How is the writing in "The Road" by Cormac McCarthy in some ways more like poetry than narrative prose?
Cormac McCarthy has an unmistakable prose style. There is no grammar and McCarthy jumps in and out from dream to reality in "The Road".
The reasons that you stated above in your question partially answer the question itself; McCarthy has a very unique feel to his writing, and he does jump in and out of dreaming and reality within a passage. Poetry tends to do that much more than narrative prose. One of the main purposes of narratives is to tell story; the emphasis is on plot. Poetry is more about mood and feeling, and McCarthy's storytelling has a definite mood to it, so in that sense, it is very poetic.
Adding to its poetic tone is his unique grammar. Poetry takes liberties with grammar, using the language, words, and grammar for impact, rather than for understandability. Take for example the opening sentence: "When he woke in the woods in the dark and the cold of the night he'd reach out to touch the child sleeping beside him." Although not necessarily incorrect in grammar, it is a lengthy sentence with a lot of "ands" that makes it seem like a long, drawn-out breath. It is exhausting to read, which is probably how the father feels, exhausted at his quest for survival, and in his worry for his son. So, McCarthy uses the grammar and the sentence structures, to convey the sense of never-ending exhaustion that the travellers must feel. That is a definite poetic angle there.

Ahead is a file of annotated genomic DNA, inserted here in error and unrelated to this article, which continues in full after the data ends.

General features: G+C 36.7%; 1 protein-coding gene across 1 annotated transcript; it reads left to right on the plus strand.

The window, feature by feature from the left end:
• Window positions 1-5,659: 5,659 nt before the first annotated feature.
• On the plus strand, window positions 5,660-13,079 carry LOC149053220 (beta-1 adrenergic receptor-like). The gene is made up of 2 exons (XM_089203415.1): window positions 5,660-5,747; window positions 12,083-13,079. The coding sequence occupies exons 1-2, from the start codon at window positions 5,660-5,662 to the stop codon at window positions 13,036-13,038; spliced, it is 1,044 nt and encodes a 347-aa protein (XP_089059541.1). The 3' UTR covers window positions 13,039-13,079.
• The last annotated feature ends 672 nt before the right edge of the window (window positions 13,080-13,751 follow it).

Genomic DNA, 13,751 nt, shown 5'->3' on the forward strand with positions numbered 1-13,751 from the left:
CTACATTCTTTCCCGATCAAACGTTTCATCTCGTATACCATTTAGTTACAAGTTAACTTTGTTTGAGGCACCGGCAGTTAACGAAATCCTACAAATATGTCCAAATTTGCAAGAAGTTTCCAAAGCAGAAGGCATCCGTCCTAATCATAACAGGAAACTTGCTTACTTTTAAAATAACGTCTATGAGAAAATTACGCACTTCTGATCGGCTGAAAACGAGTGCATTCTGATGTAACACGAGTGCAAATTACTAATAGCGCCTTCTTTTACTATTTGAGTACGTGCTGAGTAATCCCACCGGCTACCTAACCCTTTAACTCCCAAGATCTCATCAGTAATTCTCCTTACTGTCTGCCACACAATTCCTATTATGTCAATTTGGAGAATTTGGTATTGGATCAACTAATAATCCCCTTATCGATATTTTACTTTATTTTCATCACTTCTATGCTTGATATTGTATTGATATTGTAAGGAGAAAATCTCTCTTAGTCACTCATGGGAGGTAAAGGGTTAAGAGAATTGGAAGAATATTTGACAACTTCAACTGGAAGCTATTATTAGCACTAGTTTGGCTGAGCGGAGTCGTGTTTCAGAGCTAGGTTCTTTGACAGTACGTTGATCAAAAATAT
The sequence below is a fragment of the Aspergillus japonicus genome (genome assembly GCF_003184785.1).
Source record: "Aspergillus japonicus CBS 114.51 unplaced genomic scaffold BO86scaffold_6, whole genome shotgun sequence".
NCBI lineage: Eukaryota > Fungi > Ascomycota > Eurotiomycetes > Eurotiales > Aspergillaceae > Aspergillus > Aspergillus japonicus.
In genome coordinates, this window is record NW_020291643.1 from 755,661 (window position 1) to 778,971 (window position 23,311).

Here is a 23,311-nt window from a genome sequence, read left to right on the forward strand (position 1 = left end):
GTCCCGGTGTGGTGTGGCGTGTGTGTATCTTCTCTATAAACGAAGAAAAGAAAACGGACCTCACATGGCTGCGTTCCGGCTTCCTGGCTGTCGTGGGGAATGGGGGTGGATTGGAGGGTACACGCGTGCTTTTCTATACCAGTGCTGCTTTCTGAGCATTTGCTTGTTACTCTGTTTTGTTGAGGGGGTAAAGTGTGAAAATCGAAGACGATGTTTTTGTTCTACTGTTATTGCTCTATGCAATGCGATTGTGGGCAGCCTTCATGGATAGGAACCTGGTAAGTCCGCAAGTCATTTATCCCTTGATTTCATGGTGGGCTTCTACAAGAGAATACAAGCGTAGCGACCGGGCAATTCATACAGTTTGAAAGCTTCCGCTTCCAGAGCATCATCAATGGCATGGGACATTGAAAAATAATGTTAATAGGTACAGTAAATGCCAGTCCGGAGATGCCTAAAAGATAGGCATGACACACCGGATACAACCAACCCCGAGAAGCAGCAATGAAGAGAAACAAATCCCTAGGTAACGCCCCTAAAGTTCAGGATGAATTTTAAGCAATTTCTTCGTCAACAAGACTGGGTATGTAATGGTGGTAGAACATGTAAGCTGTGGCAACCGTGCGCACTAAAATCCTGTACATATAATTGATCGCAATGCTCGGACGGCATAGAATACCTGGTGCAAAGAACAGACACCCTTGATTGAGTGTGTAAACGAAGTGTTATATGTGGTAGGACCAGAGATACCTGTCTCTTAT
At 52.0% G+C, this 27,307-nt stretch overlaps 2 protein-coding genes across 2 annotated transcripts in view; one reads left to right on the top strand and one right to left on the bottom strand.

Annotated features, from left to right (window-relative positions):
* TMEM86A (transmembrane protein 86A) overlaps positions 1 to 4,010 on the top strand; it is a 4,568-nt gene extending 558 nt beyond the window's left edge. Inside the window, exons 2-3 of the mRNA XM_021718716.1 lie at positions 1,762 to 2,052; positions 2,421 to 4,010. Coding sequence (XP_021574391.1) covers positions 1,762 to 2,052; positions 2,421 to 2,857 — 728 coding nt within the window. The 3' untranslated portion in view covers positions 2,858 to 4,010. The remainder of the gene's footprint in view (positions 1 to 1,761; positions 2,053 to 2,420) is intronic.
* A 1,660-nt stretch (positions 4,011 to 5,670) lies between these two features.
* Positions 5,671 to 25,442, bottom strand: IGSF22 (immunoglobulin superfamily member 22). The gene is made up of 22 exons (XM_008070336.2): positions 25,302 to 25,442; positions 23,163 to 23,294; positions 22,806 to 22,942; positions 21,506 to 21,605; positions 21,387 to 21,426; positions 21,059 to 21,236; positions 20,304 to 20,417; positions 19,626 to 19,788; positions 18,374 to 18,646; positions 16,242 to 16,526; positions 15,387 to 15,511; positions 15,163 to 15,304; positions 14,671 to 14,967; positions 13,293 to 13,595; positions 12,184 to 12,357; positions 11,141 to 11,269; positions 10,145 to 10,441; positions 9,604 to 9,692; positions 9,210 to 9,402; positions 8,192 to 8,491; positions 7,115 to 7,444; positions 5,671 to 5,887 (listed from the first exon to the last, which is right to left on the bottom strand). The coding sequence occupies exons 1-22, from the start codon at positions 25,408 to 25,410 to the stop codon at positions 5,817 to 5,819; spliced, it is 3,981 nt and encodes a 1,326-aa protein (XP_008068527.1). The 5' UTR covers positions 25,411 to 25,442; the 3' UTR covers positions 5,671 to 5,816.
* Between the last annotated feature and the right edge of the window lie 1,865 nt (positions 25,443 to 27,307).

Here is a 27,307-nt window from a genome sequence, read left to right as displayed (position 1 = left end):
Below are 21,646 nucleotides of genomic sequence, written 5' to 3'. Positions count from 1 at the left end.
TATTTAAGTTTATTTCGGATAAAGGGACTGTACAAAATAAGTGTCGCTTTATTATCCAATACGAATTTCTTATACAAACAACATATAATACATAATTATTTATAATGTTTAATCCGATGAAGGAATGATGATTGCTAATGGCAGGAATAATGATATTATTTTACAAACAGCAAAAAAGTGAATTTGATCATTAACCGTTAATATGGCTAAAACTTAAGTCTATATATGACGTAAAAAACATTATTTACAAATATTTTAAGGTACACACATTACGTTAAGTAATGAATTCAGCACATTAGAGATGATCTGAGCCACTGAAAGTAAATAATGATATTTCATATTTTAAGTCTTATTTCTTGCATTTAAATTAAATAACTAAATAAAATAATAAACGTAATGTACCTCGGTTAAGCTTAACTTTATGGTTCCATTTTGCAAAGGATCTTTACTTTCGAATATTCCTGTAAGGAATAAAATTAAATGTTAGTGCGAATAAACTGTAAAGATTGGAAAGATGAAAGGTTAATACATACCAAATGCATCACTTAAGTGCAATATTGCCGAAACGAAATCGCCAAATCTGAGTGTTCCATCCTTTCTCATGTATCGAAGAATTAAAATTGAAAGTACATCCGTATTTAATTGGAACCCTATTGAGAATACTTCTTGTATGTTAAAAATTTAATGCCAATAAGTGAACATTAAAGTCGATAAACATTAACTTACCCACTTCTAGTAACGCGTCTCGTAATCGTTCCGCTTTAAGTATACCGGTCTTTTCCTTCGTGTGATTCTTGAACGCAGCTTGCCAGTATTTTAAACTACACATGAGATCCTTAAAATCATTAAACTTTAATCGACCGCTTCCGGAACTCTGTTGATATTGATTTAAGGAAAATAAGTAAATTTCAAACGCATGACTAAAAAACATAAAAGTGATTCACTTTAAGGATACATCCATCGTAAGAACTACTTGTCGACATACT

Another poetic angle seen is his use of those long sentences, mixed with incomplete sentences (poetry often uses incomplete sentences) thrown in with tiny sentence fragments that up an entire line. For example, "I'm right here," and "I know," take up their own lines. This emphasizes their importance, how being there for each other is important, and, being isolated on separate lines like that is a poetic structure. He also uses a lack of correct dialogue quotations. When they speak, he doesn't set it off with "Are you okay?" the father asked the son. Instead, he just throws it in as part of the line, not setting it off with quotes. Poetry doesn't use direct dialogue very often, so McCarthy's text models poetry in that sense. It gives the entire thing a more passive feel, a more dreamlilke quality. McCarthy also uses a lot of poetic techniques-imagery, similes, metaphors. Consider the following line:
"Then they set out along the blacktop in teh gun-metal light, shuffling through the ash, each the other's world's entire."
He uses imagery and metaphor to describe the light, and concise langauge to describe how much they mean to each other. That is more like a poem than narrative.
So, through weaving reality and dreams, using distinct sentence structures and grammar, the lack of dialogue markations, and poetic techniques, McCarthy's narrative is very poetic, giving it all a very distinct voice.